Cover your ears

Killzone: Mercenary Review Screenshot

HIGH The escort section involving Boris is tremendous.

LOW No mid-mission saves on a handheld game?

WTF They developed a stealth droid specifically for spiking people in the ears.

Killzone: Mercenary is a first-person shooter that plops players into the combat boots of Arran Danner, a mercenary whose chosen career path is stabbing or shooting people at the behest of whoever is willing to pay for his services. Most of the time he'll be working for the ISA in a bid to wipe out the invading Helghast forces – the war apparently started out of their envy for the Helghast's way cooler uniforms – but that's not to say that he's above switching sides for the right price.

Helping Danner in his fight against murderous Helghast scumbags is Blackjack, a mysterious arms dealer granting him access to all sorts of vicious weaponry for a price. And when I say ‘all sorts', that's exactly what I mean – from tranquilizer guns and grenade launchers, all the way through to suits of body armor and cutting edge Vanguard systems. These Vanguard systems are specialized robo-devices with specific traits – one may focus on stealthily drifting through the air before shoving steel spikes into unprepared earholes, another may call down devastating airstrikes from military satellites or simply shield the user from frontal attacks. Whatever their purpose, they're a blast to use.

The Vita's touchscreen is used intelligently throughout gameplay—enemies can be interrogated for fun and profit, with the touchscreen used to help players reach out and touch someone. In the teeth. It's the kind of touchscreen integration that actually works, with quick swipes of a finger translating into quick swipes making an enemy's head bounce off the concrete. Hacking is also done via touch, rapidly selecting shaped patterns that fit a puzzle correctly. It works beautifully, creating possibly the only hacking minigame in the past ten years I'd actually call an enjoyable diversion.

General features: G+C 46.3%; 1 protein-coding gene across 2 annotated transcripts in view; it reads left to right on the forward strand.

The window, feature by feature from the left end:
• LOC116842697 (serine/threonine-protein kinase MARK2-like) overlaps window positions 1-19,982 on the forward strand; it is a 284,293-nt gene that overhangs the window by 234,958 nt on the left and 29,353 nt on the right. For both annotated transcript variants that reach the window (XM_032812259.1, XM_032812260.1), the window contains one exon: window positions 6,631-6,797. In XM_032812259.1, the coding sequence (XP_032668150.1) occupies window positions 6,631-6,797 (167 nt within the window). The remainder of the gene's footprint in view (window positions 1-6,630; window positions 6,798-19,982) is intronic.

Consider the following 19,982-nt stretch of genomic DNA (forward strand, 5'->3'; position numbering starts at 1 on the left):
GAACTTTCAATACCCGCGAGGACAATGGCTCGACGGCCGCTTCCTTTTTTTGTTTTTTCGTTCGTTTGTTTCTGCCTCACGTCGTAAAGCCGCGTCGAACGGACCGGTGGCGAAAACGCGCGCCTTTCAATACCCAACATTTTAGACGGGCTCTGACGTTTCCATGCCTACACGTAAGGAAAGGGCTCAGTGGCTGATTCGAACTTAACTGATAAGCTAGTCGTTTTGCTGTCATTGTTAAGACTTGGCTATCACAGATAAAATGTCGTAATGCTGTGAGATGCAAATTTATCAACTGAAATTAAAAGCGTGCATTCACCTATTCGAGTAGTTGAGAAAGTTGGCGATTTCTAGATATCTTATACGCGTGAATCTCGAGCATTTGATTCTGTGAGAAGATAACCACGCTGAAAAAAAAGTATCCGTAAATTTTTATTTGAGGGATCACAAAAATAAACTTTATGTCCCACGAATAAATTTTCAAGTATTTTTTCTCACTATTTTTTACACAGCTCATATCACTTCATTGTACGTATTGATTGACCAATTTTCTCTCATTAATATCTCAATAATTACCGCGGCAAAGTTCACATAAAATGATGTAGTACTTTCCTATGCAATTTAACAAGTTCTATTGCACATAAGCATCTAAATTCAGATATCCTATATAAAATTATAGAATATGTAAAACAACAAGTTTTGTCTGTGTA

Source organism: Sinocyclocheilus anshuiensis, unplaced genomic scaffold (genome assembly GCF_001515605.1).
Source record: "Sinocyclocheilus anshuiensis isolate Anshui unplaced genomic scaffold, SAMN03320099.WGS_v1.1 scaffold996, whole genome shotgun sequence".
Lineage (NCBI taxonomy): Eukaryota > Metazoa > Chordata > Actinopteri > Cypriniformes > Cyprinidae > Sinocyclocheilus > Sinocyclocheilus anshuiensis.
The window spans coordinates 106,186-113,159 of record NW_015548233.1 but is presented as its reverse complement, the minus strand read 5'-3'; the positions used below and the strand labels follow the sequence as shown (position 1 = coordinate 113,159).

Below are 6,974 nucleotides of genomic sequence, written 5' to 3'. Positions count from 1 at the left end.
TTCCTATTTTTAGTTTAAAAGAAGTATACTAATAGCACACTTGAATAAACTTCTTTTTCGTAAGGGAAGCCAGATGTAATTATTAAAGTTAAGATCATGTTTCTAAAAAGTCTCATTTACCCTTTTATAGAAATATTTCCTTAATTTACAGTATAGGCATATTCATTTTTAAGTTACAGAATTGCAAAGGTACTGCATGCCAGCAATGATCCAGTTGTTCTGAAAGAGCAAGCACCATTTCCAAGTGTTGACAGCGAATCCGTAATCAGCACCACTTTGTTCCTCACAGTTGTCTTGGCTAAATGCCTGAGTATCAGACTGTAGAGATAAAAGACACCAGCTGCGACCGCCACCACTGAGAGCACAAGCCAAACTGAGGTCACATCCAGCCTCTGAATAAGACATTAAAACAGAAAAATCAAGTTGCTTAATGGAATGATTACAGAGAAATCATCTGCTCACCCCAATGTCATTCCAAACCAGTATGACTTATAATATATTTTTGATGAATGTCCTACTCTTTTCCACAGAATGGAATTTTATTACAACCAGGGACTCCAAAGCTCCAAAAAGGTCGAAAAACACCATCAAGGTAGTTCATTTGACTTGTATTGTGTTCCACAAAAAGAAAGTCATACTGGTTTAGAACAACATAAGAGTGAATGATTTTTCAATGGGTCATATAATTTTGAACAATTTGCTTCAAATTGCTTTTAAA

The tale Killzone Mercenary weaves is surprisingly competent, though the primary focus on mercenaries means that everyone is contractually obliged to talk about money every four nanoseconds. Even so, it sets up for a well-paced jaunt interspersed with a lot of cool setpiece moments scattered throughout. One particular escort quest not only flips the entire concept of these quests on its head, it's also one of the best FPS sequences in recent memory on any platform.

Getting back to the mercenary side of things, this focus on money means that everything a player does during gameplay will earn cash that goes towards purchasing upgrades. The more skillful the killing, the more bankroll earned. Headshots earn more than bullets to the torso, stabbing someone in the back earns more than knifing them in the front, and ghosting through an area undetected will earn a stealth bonus. It's a high-score system with tangible benefits, and it does a great job of encouraging players to employ more thought and effort than they otherwise might.

Mercenary also handles its online side quite admirably. There's something brutally satisfying about piloting a Mantis stealth droid into the back of an opponent's head and rummaging around in his brains with a pair of spikes, or taking them on a short interrogation trip they're unlikely to survive.